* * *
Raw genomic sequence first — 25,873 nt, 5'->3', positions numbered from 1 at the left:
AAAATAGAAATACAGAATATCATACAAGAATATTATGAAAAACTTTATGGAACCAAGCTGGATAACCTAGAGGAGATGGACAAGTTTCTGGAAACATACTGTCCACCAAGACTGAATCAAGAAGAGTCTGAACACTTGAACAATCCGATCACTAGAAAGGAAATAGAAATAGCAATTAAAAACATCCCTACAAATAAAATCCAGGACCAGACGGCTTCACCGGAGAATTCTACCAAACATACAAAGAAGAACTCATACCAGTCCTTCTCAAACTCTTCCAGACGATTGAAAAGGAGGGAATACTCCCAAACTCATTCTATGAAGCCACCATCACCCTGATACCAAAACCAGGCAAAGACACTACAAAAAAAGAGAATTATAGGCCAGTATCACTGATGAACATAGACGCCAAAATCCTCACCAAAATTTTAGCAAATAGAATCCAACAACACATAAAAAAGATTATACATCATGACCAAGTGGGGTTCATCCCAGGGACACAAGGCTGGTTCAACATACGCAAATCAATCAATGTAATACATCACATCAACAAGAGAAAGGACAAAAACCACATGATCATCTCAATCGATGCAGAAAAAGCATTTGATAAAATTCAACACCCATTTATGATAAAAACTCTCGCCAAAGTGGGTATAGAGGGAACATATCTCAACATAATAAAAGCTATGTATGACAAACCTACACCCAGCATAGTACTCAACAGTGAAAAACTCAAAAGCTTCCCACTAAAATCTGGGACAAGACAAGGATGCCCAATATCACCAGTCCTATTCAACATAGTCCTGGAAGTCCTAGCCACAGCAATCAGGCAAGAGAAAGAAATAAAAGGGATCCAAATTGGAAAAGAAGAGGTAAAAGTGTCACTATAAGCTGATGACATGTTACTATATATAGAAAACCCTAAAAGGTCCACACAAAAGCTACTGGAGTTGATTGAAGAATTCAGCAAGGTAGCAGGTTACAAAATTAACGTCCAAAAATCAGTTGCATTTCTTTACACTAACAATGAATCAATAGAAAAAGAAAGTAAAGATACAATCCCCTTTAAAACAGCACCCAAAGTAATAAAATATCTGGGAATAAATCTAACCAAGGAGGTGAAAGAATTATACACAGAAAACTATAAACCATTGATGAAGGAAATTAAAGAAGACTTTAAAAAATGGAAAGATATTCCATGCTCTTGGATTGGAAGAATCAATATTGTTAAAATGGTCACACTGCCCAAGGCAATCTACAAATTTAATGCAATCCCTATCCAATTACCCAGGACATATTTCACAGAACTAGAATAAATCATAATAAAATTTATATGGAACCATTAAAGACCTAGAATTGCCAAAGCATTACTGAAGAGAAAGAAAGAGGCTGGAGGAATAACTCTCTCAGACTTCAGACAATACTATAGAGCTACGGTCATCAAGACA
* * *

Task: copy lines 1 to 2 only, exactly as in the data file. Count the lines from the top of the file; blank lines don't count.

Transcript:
Raw genomic sequence first — 25,873 nt, 5'->3', positions numbered from 1 at the left:
AAAATAGAAATACAGAATATCATACAAGAATATTATGAAAAACTTTATGGAACCAAGCTGGATAACCTAGAGGAGATGGACAAGTTTCTGGAAACATACTGTCCACCAAGACTGAATCAAGAAGAGTCTGAACACTTGAACAATCCGATCACTAGAAAGGAAATAGAAATAGCAATTAAAAACATCCCTACAAATAAAATCCAGGACCAGACGGCTTCACCGGAGAATTCTACCAAACATACAAAGAAGAACTCATACCAGTCCTTCTCAAACTCTTCCAGACGATTGAAAAGGAGGGAATACTCCCAAACTCATTCTATGAAGCCACCATCACCCTGATACCAAAACCAGGCAAAGACACTACAAAAAAAGAGAATTATAGGCCAGTATCACTGATGAACATAGACGCCAAAATCCTCACCAAAATTTTAGCAAATAGAATCCAACAACACATAAAAAAGATTATACATCATGACCAAGTGGGGTTCATCCCAGGGACACAAGGCTGGTTCAACATACGCAAATCAATCAATGTAATACATCACATCAACAAGAGAAAGGACAAAAACCACATGATCATCTCAATCGATGCAGAAAAAGCATTTGATAAAATTCAACACCCATTTATGATAAAAACTCTCGCCAAAGTGGGTATAGAGGGAACATATCTCAACATAATAAAAGCTATGTATGACAAACCTACACCCAGCATAGTACTCAACAGTGAAAAACTCAAAAGCTTCCCACTAAAATCTGGGACAAGACAAGGATGCCCAATATCACCAGTCCTATTCAACATAGTCCTGGAAGTCCTAGCCACAGCAATCAGGCAAGAGAAAGAAATAAAAGGGATCCAAATTGGAAAAGAAGAGGTAAAAGTGTCACTATAAGCTGATGACATGTTACTATATATAGAAAACCCTAAAAGGTCCACACAAAAGCTACTGGAGTTGATTGAAGAATTCAGCAAGGTAGCAGGTTACAAAATTAACGTCCAAAAATCAGTTGCATTTCTTTACACTAACAATGAATCAATAGAAAAAGAAAGTAAAGATACAATCCCCTTTAAAACAGCACCCAAAGTAATAAAATATCTGGGAATAAATCTAACCAAGGAGGTGAAAGAATTATACACAGAAAACTATAAACCATTGATGAAGGAAATTAAAGAAGACTTTAAAAAATGGAAAGATATTCCATGCTCTTGGATTGGAAGAATCAATATTGTTAAAATGGTCACACTGCCCAAGGCAATCTACAAATTTAATGCAATCCCTATCCAATTACCCAGGACATATTTCACAGAACTAGAATAAATCATAATAAAATTTATATGGAACCATTAAAGACCTAGAATTGCCAAAGCATTACTGAAGAGAAAGAAAGAGGCTGGAGGAATAACTCTCTCAGACTTCAGACAATACTATAGAGCTACGGTCATCAAGACA